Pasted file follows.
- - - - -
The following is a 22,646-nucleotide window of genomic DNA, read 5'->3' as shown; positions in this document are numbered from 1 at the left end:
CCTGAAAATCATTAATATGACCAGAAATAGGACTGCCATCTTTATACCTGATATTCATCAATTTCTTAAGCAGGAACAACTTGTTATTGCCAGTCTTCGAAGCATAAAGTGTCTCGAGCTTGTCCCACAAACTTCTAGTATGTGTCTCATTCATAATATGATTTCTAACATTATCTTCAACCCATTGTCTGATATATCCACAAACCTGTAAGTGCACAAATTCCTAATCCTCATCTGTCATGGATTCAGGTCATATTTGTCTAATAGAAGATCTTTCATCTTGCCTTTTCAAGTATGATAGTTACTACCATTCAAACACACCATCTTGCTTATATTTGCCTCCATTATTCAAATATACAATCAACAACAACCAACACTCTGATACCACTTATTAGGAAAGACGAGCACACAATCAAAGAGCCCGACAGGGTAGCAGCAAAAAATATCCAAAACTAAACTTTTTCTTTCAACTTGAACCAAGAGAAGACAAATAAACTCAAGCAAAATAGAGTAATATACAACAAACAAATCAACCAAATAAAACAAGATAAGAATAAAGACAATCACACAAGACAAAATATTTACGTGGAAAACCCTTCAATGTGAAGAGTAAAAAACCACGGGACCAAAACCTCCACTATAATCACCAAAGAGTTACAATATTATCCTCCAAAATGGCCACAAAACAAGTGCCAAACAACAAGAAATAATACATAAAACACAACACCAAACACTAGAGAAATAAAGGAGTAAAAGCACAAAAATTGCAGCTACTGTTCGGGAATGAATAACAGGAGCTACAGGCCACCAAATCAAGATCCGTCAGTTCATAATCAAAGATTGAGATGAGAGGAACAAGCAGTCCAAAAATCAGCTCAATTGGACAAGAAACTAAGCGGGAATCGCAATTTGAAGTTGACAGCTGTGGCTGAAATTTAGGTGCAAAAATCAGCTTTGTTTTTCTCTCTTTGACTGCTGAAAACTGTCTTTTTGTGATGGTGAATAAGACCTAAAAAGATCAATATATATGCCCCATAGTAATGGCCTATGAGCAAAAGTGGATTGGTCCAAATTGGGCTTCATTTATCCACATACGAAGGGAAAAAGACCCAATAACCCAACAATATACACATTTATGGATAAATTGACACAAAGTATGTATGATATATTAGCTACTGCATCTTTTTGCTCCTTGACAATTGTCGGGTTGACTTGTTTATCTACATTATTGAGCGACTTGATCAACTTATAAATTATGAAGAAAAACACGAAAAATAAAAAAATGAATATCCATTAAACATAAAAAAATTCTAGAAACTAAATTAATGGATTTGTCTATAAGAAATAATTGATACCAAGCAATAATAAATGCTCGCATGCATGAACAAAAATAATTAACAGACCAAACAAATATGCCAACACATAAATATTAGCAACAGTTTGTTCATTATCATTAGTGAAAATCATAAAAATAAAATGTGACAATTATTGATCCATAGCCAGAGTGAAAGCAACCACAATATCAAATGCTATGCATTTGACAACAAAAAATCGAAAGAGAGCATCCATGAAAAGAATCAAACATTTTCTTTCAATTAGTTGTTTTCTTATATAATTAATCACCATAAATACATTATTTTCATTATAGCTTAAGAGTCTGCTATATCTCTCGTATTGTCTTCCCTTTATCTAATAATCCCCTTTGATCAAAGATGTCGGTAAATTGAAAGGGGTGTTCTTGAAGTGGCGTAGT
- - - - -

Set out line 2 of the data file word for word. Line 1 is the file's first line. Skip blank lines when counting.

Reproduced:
CCTGAAAATCATTAATATGACCAGAAATAGGACTGCCATCTTTATACCTGATATTCATCAATTTCTTAAGCAGGAACAACTTGTTATTGCCAGTCTTCGAAGCATAAAGTGTCTCGAGCTTGTCCCACAAACTTCTAGTATGTGTCTCATTCATAATATGATTTCTAACATTATCTTCAACCCATTGTCTGATATATCCACAAACCTGTAAGTGCACAAATTCCTAATCCTCATCTGTCATGGATTCAGGTCATATTTGTCTAATAGAAGATCTTTCATCTTGCCTTTTCAAGTATGATAGTTACTACCATTCAAACACACCATCTTGCTTATATTTGCCTCCATTATTCAAATATACAATCAACAACAACCAACACTCTGATACCACTTATTAGGAAAGACGAGCACACAATCAAAGAGCCCGACAGGGTAGCAGCAAAAAATATCCAAAACTAAACTTTTTCTTTCAACTTGAACCAAGAGAAGACAAATAAACTCAAGCAAAATAGAGTAATATACAACAAACAAATCAACCAAATAAAACAAGATAAGAATAAAGACAATCACACAAGACAAAATATTTACGTGGAAAACCCTTCAATGTGAAGAGTAAAAAACCACGGGACCAAAACCTCCACTATAATCACCAAAGAGTTACAATATTATCCTCCAAAATGGCCACAAAACAAGTGCCAAACAACAAGAAATAATACATAAAACACAACACCAAACACTAGAGAAATAAAGGAGTAAAAGCACAAAAATTGCAGCTACTGTTCGGGAATGAATAACAGGAGCTACAGGCCACCAAATCAAGATCCGTCAGTTCATAATCAAAGATTGAGATGAGAGGAACAAGCAGTCCAAAAATCAGCTCAATTGGACAAGAAACTAAGCGGGAATCGCAATTTGAAGTTGACAGCTGTGGCTGAAATTTAGGTGCAAAAATCAGCTTTGTTTTTCTCTCTTTGACTGCTGAAAACTGTCTTTTTGTGATGGTGAATAAGACCTAAAAAGATCAATATATATGCCCCATAGTAATGGCCTATGAGCAAAAGTGGATTGGTCCAAATTGGGCTTCATTTATCCACATACGAAGGGAAAAAGACCCAATAACCCAACAATATACACATTTATGGATAAATTGACACAAAGTATGTATGATATATTAGCTACTGCATCTTTTTGCTCCTTGACAATTGTCGGGTTGACTTGTTTATCTACATTATTGAGCGACTTGATCAACTTATAAATTATGAAGAAAAACACGAAAAATAAAAAAATGAATATCCATTAAACATAAAAAAATTCTAGAAACTAAATTAATGGATTTGTCTATAAGAAATAATTGATACCAAGCAATAATAAATGCTCGCATGCATGAACAAAAATAATTAACAGACCAAACAAATATGCCAACACATAAATATTAGCAACAGTTTGTTCATTATCATTAGTGAAAATCATAAAAATAAAATGTGACAATTATTGATCCATAGCCAGAGTGAAAGCAACCACAATATCAAATGCTATGCATTTGACAACAAAAAATCGAAAGAGAGCATCCATGAAAAGAATCAAACATTTTCTTTCAATTAGTTGTTTTCTTATATAATTAATCACCATAAATACATTATTTTCATTATAGCTTAAGAGTCTGCTATATCTCTCGTATTGTCTTCCCTTTATCTAATAATCCCCTTTGATCAAAGATGTCGGTAAATTGAAAGGGGTGTTCTTGAAGTGGCGTAGT